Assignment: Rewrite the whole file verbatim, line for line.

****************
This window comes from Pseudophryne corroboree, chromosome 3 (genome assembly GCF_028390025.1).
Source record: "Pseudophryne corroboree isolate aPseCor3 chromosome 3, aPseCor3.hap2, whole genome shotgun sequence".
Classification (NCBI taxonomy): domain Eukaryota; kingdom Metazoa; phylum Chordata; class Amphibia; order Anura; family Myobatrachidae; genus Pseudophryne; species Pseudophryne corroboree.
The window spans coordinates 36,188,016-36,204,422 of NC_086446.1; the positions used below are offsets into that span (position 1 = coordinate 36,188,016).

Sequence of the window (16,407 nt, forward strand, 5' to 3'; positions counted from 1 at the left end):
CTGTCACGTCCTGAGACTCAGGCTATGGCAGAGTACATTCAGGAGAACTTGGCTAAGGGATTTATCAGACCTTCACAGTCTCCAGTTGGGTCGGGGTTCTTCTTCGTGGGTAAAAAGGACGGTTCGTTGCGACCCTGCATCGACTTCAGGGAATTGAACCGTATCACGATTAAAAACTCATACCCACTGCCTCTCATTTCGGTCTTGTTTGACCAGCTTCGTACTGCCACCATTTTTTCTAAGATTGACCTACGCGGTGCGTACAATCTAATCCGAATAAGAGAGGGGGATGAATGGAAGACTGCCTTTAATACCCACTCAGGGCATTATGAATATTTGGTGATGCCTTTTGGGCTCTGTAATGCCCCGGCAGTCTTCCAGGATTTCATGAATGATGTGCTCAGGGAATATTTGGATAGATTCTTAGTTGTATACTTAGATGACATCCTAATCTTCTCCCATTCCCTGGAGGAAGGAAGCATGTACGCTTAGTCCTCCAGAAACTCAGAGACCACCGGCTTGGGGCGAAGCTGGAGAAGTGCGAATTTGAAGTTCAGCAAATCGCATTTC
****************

This window comes from Pseudophryne corroboree, chromosome 3 (genome assembly GCF_028390025.1).
Source record: "Pseudophryne corroboree isolate aPseCor3 chromosome 3, aPseCor3.hap2, whole genome shotgun sequence".
Classification (NCBI taxonomy): domain Eukaryota; kingdom Metazoa; phylum Chordata; class Amphibia; order Anura; family Myobatrachidae; genus Pseudophryne; species Pseudophryne corroboree.
The window spans coordinates 36,188,016-36,204,422 of NC_086446.1; the positions used below are offsets into that span (position 1 = coordinate 36,188,016).

Sequence of the window (16,407 nt, forward strand, 5' to 3'; positions counted from 1 at the left end):
CTGTCACGTCCTGAGACTCAGGCTATGGCAGAGTACATTCAGGAGAACTTGGCTAAGGGATTTATCAGACCTTCACAGTCTCCAGTTGGGTCGGGGTTCTTCTTCGTGGGTAAAAAGGACGGTTCGTTGCGACCCTGCATCGACTTCAGGGAATTGAACCGTATCACGATTAAAAACTCATACCCACTGCCTCTCATTTCGGTCTTGTTTGACCAGCTTCGTACTGCCACCATTTTTTCTAAGATTGACCTACGCGGTGCGTACAATCTAATCCGAATAAGAGAGGGGGATGAATGGAAGACTGCCTTTAATACCCACTCAGGGCATTATGAATATTTGGTGATGCCTTTTGGGCTCTGTAATGCCCCGGCAGTCTTCCAGGATTTCATGAATGATGTGCTCAGGGAATATTTGGATAGATTCTTAGTTGTATACTTAGATGACATCCTAATCTTCTCCCATTCCCTGGAGGAAGGAAGCATGTACGCTTAGTCCTCCAGAAACTCAGAGACCACCGGCTTGGGGCGAAGCTGGAGAAGTGCGAATTTGAAGTTCAGCAAATCGCATTTC